Spirituality and attempted suicide among American Indians
American Indians exhibit suicide-related behaviors at rates much higher than the general population. This study examines the relation of spirituality to the lifetime prevalence of attempted suicide in a probability sample of American Indians. Data were derived from a cross-sectional sample of 1456 American Indian tribal members (age range 15-57Â yr) who were living on or near their Northern Plains reservations between 1997 and 1999. Data were collected by personal interviews. Commitment to Christianity was assessed using a measure of beliefs. Commitment to tribal cultural spirituality (or forms of spirituality deriving from traditions that predate European contact) was assessed using separate measures for beliefs and spiritual orientations. Results indicated that neither commitment to Christianity nor to cultural spirituality, as measured by beliefs, was significantly associated with suicide attempts (ptrend for Christianity=0.22 and ptrend for cultural SPIRITUALITY=0.85). Conversely, commitment to cultural spirituality, as measured by an index of spiritual orientations, was significantly associated with a reduction in attempted suicide (ptrend=0.01). Those with a high level of cultural spiritual orientation had a reduced prevalence of suicide compared with those with low level of cultural spiritual orientation. (OR=0.5, 95% CI=0.3, 0.9). This result persisted after simultaneous adjustment for age, gender, education, heavy alcohol use, substance abuse and psychological distress. These results are consistent with anecdotal reports suggesting the effectiveness of American Indian suicide-prevention programs emphasizing orientations related to cultural spirituality.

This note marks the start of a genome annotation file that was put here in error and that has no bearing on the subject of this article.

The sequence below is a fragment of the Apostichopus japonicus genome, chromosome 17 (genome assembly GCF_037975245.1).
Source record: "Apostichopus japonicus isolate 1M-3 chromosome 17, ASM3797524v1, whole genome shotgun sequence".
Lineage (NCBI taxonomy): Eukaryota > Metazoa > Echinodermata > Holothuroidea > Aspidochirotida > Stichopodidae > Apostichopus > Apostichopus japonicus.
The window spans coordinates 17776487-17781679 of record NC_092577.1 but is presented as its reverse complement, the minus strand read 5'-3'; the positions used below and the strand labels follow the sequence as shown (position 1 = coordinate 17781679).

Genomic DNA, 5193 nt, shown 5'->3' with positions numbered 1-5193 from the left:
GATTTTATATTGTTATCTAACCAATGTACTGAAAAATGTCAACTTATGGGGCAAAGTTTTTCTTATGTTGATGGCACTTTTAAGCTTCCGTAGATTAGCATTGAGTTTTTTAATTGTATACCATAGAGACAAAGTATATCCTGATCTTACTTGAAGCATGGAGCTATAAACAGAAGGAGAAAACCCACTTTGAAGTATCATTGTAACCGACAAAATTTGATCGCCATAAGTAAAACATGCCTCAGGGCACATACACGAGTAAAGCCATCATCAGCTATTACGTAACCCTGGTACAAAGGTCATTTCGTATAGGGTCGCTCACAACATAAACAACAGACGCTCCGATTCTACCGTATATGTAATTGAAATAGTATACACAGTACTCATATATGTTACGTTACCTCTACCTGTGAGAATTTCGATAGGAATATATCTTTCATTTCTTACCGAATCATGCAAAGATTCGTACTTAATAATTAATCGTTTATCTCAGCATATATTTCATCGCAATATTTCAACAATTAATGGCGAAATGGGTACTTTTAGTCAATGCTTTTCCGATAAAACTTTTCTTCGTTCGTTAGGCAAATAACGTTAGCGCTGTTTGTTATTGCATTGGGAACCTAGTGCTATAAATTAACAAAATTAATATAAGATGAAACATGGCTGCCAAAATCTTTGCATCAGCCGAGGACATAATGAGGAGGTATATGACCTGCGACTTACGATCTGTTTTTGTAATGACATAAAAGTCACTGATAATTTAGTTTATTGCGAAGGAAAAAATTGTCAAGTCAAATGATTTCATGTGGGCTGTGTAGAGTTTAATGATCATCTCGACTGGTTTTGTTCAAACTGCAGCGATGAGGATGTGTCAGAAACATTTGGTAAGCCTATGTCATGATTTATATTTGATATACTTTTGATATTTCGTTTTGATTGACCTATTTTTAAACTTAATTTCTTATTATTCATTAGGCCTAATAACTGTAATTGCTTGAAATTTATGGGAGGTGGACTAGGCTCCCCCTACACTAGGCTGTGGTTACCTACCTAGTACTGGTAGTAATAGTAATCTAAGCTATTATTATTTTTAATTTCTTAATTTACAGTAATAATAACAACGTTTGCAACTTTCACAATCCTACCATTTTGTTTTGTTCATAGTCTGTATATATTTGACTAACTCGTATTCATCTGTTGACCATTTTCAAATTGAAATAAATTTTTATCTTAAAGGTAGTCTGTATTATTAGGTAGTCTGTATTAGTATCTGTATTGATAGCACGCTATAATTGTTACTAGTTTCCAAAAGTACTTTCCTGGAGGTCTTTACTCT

Volume (Year): 56 (2003)
Issue (Month): 7 (April)
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